Conversion of Proteins into Biofuels by Engineering Nitrogen Flux
— Prof. James C. Liao
Proteins to Biofuels
Prof. James Liao investigates the possibility of using proteins to synthesize biofuels.
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Bioenergy and the Environment research at UCLA aims for the development of advanced biofuels and chemical feedstocks, using genetic reengineering of enzymes and reprogramming of microbial cells by advanced synthetic biology.
To this end, analysis of algal and other microbial genomes for discovery of new enzymes and pathways for energy production are actively being carried out, along with analysis of algal and other microbial genomes for discovery of new enzymes and pathways for energy production.
Other areas of development involves the design and synthesis of biomaterials for CO2 capture, and development of statistical methods for more rapid discovery of useful genes.
Professor James U. Bowie
are fascinated by protein structure, folding and stabilization. This interest has led them into three main areas: (1) learning how membrane proteins fold and how they can be stabilized; (2) the structures and biological functions of a biological polymer they discovered, that is formed by a very common protein module called a SAM domain; (3) developing and stabilizing enzyme pathways for the production of biofuels.
Dr. James Bowie and his group
Professor Robert T. Clubb
is developing methods to produce biofuels from sustainable plant biomass. Lignocellulosic plant biomass is an attractive feedstock for the sustainable production of biofuels, chemicals, and materials because it is renewable, highly abundant, and inexpensive. A major obstacle limiting its industrial use is the lack of low-cost technologies to degrade lignocellulose into its component sugars. Using synthetic biology methods, his group is engineering microbes to display surface multi-enzyme complexes that enable them to breakdown plant biomass efficiently. Ultimately, they hope to use this technology to create a consolidated bioprocessor, a single microbe that has the ability to convert lignocellulose into biofuels and other valuable commodities.
Professor Robert Clubb
Professor David S. Eisenberg
focus on protein interactions. In their experiments they study the structural basis for conversion of normal proteins to the amyloid state and conversion of prions to the infectious state. In bioinformatic work, they derive information on protein interactions from genomic and proteomic data, and design inhibitors of amyloid toxicity.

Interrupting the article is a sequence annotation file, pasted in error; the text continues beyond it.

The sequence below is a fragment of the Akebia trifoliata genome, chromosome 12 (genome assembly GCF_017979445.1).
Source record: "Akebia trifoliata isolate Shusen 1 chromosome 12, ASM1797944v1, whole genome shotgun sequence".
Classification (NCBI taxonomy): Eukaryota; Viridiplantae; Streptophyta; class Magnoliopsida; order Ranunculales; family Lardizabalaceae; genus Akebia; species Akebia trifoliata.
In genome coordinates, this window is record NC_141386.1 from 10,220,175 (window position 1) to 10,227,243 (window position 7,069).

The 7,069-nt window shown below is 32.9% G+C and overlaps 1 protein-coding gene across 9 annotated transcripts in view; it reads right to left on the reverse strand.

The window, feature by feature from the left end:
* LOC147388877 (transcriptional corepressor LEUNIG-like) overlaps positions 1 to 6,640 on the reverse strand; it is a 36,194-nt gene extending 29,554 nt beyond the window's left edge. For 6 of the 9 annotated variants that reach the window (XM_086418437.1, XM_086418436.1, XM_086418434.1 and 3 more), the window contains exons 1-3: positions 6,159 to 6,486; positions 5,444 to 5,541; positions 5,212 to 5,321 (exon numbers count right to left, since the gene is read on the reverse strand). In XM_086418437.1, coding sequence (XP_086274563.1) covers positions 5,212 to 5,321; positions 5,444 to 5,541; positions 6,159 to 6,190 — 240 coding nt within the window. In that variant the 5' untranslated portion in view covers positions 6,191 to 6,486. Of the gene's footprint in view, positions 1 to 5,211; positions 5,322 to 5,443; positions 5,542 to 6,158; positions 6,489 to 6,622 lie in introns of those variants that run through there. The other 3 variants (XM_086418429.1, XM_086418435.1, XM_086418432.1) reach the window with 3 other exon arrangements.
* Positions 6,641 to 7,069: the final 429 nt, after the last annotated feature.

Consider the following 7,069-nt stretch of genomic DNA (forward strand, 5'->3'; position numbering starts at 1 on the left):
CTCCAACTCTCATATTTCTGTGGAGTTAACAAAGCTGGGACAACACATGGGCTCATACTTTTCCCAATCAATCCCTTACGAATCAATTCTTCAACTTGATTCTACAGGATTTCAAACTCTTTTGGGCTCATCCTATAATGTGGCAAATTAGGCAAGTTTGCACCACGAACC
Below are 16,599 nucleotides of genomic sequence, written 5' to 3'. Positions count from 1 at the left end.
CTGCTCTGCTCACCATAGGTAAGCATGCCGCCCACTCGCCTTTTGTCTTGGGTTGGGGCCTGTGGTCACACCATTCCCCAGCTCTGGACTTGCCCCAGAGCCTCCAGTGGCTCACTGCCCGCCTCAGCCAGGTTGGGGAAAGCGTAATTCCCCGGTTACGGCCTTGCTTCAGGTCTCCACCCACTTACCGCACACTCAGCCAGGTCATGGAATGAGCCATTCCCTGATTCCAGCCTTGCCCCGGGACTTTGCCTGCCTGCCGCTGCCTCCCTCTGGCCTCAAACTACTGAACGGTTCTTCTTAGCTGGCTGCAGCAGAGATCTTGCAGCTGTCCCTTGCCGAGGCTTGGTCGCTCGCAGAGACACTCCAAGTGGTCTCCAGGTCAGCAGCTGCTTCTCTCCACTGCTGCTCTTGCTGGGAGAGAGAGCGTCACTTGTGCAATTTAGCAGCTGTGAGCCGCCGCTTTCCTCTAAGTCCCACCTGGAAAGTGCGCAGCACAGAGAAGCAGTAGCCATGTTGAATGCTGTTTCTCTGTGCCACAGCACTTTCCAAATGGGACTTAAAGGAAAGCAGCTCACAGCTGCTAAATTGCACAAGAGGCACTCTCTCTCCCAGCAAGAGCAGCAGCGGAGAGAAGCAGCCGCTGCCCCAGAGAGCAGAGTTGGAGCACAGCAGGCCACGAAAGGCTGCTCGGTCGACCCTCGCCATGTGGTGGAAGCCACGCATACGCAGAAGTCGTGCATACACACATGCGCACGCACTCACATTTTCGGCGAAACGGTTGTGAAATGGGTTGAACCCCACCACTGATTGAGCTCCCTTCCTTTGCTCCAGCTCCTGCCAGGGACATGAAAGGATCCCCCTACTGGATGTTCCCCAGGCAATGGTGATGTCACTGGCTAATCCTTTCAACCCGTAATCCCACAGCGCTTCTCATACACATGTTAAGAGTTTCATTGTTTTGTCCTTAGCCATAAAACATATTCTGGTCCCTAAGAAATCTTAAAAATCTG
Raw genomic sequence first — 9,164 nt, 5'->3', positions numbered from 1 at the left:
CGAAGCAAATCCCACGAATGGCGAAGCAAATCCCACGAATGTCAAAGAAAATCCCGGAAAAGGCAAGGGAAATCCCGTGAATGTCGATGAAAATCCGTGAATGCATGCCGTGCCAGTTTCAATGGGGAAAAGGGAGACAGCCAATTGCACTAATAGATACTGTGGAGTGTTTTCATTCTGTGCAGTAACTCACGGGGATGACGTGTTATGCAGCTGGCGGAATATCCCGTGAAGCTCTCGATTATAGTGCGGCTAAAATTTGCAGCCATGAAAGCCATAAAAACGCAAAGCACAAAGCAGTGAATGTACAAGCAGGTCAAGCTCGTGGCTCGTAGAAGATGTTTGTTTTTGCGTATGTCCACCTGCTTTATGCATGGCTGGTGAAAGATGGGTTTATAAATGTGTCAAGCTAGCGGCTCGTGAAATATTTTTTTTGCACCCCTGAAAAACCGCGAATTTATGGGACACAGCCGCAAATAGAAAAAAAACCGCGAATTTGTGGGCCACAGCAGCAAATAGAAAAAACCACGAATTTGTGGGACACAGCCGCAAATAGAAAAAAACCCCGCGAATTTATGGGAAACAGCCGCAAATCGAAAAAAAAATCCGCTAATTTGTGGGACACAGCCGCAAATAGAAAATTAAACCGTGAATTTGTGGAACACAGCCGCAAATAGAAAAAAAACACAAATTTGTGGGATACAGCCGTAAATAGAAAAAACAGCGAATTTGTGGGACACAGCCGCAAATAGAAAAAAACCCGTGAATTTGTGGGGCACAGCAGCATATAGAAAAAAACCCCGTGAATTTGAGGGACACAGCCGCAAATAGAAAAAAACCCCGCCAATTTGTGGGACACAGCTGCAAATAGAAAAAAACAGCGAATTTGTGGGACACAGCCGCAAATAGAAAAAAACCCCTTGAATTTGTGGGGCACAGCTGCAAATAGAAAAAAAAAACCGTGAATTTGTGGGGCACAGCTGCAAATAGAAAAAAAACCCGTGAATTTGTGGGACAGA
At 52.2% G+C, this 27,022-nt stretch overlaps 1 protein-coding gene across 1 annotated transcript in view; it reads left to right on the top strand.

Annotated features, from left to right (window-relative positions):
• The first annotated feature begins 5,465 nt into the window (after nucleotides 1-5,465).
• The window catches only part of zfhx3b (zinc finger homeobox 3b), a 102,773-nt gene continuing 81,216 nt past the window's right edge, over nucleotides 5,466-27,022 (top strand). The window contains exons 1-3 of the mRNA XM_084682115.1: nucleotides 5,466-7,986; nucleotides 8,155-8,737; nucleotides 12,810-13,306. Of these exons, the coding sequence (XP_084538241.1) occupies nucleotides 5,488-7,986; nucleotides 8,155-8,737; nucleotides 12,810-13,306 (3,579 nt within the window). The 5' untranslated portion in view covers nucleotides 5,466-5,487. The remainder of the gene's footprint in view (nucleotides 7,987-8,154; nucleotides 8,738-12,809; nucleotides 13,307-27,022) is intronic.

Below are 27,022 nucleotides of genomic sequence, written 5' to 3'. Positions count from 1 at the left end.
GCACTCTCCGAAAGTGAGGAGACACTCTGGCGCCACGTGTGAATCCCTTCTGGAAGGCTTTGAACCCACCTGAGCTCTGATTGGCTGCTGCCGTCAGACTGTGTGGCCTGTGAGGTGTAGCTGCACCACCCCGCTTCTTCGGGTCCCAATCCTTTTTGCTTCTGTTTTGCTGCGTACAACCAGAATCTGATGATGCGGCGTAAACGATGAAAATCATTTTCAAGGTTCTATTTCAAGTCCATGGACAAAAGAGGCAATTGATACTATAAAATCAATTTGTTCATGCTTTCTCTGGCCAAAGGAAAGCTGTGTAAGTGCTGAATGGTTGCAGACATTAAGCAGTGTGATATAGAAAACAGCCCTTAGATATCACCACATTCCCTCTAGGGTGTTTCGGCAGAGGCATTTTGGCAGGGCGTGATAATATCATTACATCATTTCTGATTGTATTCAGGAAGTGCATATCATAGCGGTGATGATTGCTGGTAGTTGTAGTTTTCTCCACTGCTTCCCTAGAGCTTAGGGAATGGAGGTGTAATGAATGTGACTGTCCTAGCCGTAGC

Professor David Eisenberg and his research group
Professor Juli Feigon
study nucleic acid structure and specific recognition of nucleic acids by proteins. Her group focuses on determining the three-dimensional structures of DNA and RNA, and on investigating their interactions with various proteins and ligands, and to study nucleic acid folding.
Professor Juli Feigon and her research group
Professor James C. Liao
Professor James Liao and his group focus on metabolism, including its biochemistry, extension, and regulation. His group uses metabolic engineering,synthetic biology, and systems biology to construct microorganisms to produce next generation biofuels and to study the obesity problem in human. Their ultimate goal is to use biochemical methods to replace petroleum processing and to treat metabolic diseases.
Professor Sabeeha S. Merchant
The Merchant research program focuses on trace metal metabolism using Chlamydomonas as a reference organism. The group uses a combination of classical genetics, genomics and biochemistry to discover mechanisms of trace metal homeostasis in Chlamydomonas, especially mechanisms for reducing the quota or for recycling in situations of deficiency.
Professor Todd O. Yeates
focus heavily on structural, computational, and synthetic biology aspects of chemistry. The group's emphasis is on supra-molecular protein assemblies and synthetically designed protein assemblies, and conducts research in computational genomics in order to infer protein function and to learn new cell biology.
Dr. Todd Yeates and his group